A Traveler’s Guide To Mars: The Mysterious Landscapes of the Red Planet
William K. Hartmann
A “splendid overview of the Red Planet,” from one of the participants in the Mars Global Surveyor Mission. Hartmann’s travelogue covers Martian topography, geography, geology, and history.

The Government and Business Department has an excellent collection of NASA documents. Many of these publications chronicle America’s long-running observation & exploration of the red planet. Here’s a selection of resources from the Department’s collection:

Atlas of Mars: The 1:5,000,000 Map Series
P.D. NAS 1.21: 438. 1978.
A remarkable atlas that combines photographs from the Mariner and Viking missions.

The Book of Mars
P.D. NAS 1.21: no. 179. 1968.
This NASA textbook on Mars was written at the dawn of space exploration.

Mars as Viewed by Mariner 9
P.D. NAS 1.21: 329. 1974.
In late 1971, Mariner 9 approached Mars and became the first man-made object to orbit the red planet. The spacecraft sent back over 7,000 images, photographing virtually the entire surface of Mars.

The Mars Observer Mission
P.D. I1.27/7: 400-504. 1993.
Not every NASA Mars mission has been successful. NASA lost contact with the Observer just before it entered Martian orbit in 1993.

The Martian Landscape
P.D. NAS 1.21: 425. 1978,
The Viking spacecraft sent back thousands of images, all in black and white. This book includes some color-enhanced photographs (which are remarkably similar to those the Spirit Lander is transmitting back today).

The New Mars: Discoveries of Mariner 9
P.D. NAS 1.21: no. 337. 1974.
Learn how the Mariner 9 mission changed our knowledge about Mars in this illustrated volume.

On Mars: Exploration of the Red Planet 1958–1978
P.D. NAS 1.21:SP 4212.
This NASA Special Publication is the most detailed account of Martian exploration efforts, both successful and unsuccessful.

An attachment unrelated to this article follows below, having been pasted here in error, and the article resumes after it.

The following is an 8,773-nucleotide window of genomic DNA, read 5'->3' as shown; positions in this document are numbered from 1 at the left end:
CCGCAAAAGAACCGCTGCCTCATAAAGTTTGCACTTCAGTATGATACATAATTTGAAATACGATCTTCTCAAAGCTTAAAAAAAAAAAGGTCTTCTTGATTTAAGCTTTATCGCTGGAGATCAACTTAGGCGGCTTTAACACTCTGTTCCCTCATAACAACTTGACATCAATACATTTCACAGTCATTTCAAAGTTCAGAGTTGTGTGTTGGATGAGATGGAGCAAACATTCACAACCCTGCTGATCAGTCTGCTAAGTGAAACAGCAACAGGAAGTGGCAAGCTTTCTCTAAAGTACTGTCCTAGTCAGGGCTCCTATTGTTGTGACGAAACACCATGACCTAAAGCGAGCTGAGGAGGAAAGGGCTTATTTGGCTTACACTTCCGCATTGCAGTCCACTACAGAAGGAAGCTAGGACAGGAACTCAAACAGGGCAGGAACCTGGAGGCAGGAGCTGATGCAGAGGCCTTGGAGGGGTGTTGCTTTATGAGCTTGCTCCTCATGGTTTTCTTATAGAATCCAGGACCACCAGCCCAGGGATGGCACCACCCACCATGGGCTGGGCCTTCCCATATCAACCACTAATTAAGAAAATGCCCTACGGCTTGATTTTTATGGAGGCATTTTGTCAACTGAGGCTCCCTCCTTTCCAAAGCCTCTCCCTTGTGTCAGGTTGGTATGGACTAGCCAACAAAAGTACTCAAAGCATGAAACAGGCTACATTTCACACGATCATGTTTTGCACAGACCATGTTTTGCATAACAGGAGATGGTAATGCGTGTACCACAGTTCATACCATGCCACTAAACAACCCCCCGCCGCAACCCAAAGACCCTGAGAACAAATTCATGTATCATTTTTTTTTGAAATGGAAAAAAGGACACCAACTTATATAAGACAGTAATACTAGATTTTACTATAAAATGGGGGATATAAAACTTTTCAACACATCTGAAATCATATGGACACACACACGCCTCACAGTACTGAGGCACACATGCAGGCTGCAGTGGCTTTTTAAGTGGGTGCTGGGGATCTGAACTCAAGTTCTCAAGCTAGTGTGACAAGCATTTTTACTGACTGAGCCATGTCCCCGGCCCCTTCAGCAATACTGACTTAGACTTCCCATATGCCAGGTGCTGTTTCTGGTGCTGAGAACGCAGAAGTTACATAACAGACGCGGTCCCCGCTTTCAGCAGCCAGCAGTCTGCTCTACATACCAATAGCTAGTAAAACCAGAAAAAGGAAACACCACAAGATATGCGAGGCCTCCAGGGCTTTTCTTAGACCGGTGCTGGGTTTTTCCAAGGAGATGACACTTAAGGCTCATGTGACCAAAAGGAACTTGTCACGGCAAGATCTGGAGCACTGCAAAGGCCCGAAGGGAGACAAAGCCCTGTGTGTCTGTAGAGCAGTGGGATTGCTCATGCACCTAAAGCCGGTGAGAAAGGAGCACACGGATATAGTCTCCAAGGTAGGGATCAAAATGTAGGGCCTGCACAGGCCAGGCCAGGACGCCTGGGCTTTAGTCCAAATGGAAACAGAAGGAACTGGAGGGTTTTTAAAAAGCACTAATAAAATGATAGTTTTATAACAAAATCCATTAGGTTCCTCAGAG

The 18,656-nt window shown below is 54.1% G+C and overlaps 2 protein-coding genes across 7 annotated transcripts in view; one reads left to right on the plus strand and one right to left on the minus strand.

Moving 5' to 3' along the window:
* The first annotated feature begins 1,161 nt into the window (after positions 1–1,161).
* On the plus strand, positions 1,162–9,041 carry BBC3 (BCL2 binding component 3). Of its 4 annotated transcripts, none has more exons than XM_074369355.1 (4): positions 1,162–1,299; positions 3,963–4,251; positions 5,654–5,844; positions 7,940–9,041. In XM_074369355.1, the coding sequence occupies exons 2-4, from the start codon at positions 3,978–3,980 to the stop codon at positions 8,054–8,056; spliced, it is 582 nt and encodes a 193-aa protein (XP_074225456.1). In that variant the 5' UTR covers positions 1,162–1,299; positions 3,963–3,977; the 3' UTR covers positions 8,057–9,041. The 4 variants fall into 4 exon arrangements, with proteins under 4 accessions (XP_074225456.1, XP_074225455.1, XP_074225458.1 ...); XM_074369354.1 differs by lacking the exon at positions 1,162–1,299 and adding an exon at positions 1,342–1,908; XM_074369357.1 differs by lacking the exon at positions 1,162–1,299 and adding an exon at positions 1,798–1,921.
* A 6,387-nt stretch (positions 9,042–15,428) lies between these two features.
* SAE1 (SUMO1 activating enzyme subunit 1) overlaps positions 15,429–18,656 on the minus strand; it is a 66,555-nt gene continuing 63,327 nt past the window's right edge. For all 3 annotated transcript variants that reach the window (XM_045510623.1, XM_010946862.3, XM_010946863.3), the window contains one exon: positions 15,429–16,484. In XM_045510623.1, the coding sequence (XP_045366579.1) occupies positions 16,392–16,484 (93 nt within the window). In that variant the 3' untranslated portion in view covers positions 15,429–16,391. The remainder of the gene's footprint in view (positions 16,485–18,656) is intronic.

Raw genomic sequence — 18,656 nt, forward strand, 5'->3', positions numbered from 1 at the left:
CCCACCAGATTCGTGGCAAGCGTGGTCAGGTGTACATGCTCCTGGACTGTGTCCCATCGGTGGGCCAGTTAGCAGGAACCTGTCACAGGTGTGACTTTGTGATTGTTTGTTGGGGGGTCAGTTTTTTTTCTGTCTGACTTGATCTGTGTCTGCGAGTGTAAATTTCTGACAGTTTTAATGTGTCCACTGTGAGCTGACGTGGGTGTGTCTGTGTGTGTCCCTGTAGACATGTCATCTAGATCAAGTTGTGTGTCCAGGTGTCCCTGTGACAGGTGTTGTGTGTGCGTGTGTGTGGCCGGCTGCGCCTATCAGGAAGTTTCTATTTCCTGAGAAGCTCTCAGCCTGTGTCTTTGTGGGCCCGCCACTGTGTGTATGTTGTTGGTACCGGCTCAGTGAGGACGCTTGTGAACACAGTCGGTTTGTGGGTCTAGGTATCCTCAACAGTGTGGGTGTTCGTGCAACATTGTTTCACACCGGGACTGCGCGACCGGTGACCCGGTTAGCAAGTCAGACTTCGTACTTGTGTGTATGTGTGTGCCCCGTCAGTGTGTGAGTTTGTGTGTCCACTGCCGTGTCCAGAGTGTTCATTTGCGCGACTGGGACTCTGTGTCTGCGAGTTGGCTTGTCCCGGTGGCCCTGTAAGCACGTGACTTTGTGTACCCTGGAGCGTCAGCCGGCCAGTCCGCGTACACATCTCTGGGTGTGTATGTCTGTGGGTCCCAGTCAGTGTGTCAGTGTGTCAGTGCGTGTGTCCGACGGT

Two Over Mars: Mariner VI and VII.
P.D. NAS1.19:90 1971.
A detailed look at twin Mariner missions to Mars. Although the spacecrafts didn’t land, they did send back thousands of images to scientists on Earth.

Mars in Fiction: Explore the planet through the imagination of leading science fiction writers.

the cover of Red Mars by Kim Stanley Robinson

Red Mars
Kim Stanley Robinson
In this first volume of Robinson’s sprawling, award-winning Mars trilogy, the Martians are human colonists undertaking to terraform the Red Planet.

The Martian Race
Gregory Benford
Two privately financed exploratory missions compete for a prize of 30 billion dollars to be awarded to the first successful human expedition to reach the surface of Mars.

Return To Mars
Ben Bova
In the sequel to Mars, Navajo geologist Jamie Waterman leads a second voyage to the Red Planet for further research on the lichen organism he discovered previously. Sabotage, however, by someone, or by something, threatens the mission.

the cover of The Forge of Mars by Bruce Balfour

The Forge of Mars
Bruce Balfour
Alien artifacts found in a canyon on Mars hint of an ancient conflict that poses a continuing danger to members of a NASA exploratory expedition.

The Sky So Big and Black
John Barnes
On colonized Mars at the end of the 21st century, the daughter of a prospector treks into the wilderness, where her party is endangered by deadly solar radiation from sunspot activity.

The Martian Chronicles
Ray Bradbury
Human colonists confront the dreams and terrors of their own imaginations on a frontier landscape manipulated by elusive Martians, the last of a dying race. An indisputable classic originally published in 1950.

Are We Alone?

You can participate in the search for extraterrestrial intelligence by visiting the SETI website and downloading a special program that gives your computer the ability to analyze data captured by the world’s largest radio telescope.